December 15, 2011
Your Views
— 15 December 2011
By: Andrew Macdonald
To the editor:
I’ve grown weary of the fight over the waterfront too, though for very different reasons than those expressed by Alexandria Chamber of Commerce co-chair-elect Andrew Palmieri and Dennis Auld, a lead spokesperson for Waterfront for All, a group composed of wealthy business people who support the city’s waterfront plan.
I’m tired of a political process that cuts off all real debate and the opportunity for thoughtful planning, whether it is along the waterfront or in the West End. And I’m tired of hearing Mayor Bill Euille say hotels, townhomes and offices will make the waterfront more accessible to everyone in Alexandria.

A process that involves senior city planners meeting regularly, out of public view, with property owners (and developers) to decide how the waterfront should be rezoned, is neither fair nor democratic. Yet it likely was in those former meetings the real business of deciding how to rezone the waterfront for revenue, as opposed to creating a waterfront plan that truly benefits everyone, took place. As Katy Cannady, president of the Alexandria League of Women Voters, has pointed out many times, residents had little if any opportunity to make fundamental changes to the plan. She has attended every public meeting since 2009.

In truth, the city’s waterfront plan is not really a plan at all but hundreds of pages of weak guidelines attached to a zoning text amendment (for several properties) that effectively turns over planning of the waterfront to what seem to be the city council’s real constituents: The Washington Post Co., developers and the folks they work for and invest with.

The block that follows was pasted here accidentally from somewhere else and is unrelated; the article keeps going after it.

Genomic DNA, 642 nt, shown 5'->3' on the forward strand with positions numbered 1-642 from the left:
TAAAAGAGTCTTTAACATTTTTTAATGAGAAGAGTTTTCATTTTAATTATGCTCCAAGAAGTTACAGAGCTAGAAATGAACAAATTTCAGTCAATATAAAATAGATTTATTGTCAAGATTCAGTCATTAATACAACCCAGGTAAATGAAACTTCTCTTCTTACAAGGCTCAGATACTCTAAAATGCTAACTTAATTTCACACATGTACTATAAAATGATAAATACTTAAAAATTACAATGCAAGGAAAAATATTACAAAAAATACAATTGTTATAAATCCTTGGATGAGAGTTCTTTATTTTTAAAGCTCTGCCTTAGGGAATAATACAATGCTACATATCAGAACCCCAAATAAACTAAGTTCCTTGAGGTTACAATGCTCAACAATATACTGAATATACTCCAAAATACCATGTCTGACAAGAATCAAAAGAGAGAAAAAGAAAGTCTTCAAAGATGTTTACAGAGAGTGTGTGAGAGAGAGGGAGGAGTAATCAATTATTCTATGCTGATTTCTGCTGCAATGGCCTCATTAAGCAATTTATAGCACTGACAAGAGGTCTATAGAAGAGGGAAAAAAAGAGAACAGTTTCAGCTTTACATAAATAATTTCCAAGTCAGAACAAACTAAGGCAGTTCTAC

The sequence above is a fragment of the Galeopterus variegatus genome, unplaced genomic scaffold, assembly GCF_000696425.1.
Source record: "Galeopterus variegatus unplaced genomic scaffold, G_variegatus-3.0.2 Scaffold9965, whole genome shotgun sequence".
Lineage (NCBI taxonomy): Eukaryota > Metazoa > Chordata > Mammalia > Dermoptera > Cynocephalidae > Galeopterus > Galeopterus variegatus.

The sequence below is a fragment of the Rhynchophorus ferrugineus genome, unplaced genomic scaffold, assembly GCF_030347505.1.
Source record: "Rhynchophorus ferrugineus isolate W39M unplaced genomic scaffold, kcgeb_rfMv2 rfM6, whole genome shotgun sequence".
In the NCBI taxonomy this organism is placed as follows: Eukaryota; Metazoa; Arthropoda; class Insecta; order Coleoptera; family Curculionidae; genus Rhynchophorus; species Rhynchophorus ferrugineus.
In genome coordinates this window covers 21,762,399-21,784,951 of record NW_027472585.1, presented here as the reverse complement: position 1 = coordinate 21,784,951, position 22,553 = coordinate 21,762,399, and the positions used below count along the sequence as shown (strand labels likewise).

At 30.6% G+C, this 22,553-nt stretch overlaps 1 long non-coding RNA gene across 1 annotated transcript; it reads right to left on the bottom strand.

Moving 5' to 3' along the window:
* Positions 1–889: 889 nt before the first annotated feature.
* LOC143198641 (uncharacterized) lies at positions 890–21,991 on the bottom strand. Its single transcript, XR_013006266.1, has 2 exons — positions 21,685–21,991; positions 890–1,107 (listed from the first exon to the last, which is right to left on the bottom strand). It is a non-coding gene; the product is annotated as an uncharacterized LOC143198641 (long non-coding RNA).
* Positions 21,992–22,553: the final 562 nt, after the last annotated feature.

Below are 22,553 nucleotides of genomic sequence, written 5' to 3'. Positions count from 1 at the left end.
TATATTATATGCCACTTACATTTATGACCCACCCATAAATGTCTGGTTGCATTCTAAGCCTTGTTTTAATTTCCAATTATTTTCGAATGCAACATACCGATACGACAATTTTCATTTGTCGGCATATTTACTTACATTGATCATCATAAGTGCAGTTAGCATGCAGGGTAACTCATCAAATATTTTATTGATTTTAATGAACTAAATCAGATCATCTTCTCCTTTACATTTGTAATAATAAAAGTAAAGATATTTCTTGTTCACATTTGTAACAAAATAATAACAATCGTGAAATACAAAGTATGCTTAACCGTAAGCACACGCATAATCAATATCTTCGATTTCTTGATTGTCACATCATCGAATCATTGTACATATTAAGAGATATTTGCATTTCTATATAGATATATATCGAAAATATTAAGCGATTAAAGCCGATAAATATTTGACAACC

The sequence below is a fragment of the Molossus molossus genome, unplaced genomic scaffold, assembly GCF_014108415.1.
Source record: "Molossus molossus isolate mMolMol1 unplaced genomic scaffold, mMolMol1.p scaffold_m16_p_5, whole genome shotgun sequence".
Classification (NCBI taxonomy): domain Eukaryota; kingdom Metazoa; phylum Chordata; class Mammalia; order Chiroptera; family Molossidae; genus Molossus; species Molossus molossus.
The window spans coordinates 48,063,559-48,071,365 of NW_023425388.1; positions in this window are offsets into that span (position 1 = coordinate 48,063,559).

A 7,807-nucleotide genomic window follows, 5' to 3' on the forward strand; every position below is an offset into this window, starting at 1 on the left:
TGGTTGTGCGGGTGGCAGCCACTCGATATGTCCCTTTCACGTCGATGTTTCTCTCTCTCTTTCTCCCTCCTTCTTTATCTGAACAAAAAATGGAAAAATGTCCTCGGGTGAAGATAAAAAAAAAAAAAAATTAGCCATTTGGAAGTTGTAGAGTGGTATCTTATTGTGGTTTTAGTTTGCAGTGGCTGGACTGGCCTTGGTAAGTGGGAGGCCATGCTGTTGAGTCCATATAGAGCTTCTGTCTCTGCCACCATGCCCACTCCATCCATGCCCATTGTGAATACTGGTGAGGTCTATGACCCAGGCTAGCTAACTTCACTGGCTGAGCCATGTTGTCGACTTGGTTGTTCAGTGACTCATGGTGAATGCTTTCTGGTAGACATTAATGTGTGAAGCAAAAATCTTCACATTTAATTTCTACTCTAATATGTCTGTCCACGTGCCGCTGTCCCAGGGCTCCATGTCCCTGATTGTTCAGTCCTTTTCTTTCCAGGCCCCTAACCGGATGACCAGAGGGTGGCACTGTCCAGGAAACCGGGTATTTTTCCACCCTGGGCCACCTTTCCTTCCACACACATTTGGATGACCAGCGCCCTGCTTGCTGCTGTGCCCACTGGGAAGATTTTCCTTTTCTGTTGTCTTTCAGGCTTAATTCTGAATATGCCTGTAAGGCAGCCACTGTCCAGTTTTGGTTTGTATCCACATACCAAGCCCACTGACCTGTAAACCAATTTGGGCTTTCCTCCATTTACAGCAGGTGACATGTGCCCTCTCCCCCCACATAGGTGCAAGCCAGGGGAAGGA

The plan’s advocates claim more high-density development will make the waterfront a more public place at no cost to taxpayers. In fact, the development will further cut the community off from the river, will increase traffic problems, pollute the Potomac and Chesapeake Bay, denigrate the historic character of Old Town, and attract fewer tourists. The city’s plan has no compelling vision. We might as well all be living in Ballston or Crystal City and that indeed is what a majority of the council seems to think will improve our quality of life in Alexandria.

Opponents of the current plan, including Citizens for an Alternative Alexandria Waterfront Plan, have offered the seeds of compromise only to be told by Councilman Rob Krupicka and others that our plan is unrealistic and takes resources away from other projects. The facts suggest quite the reverse: that the city has failed to seriously look at any other alternatives, failed to conduct a thorough cost-benefit analysis of all the alternatives, has not developed a waterfront plan at all and has not engaged the community in a serious visioning process.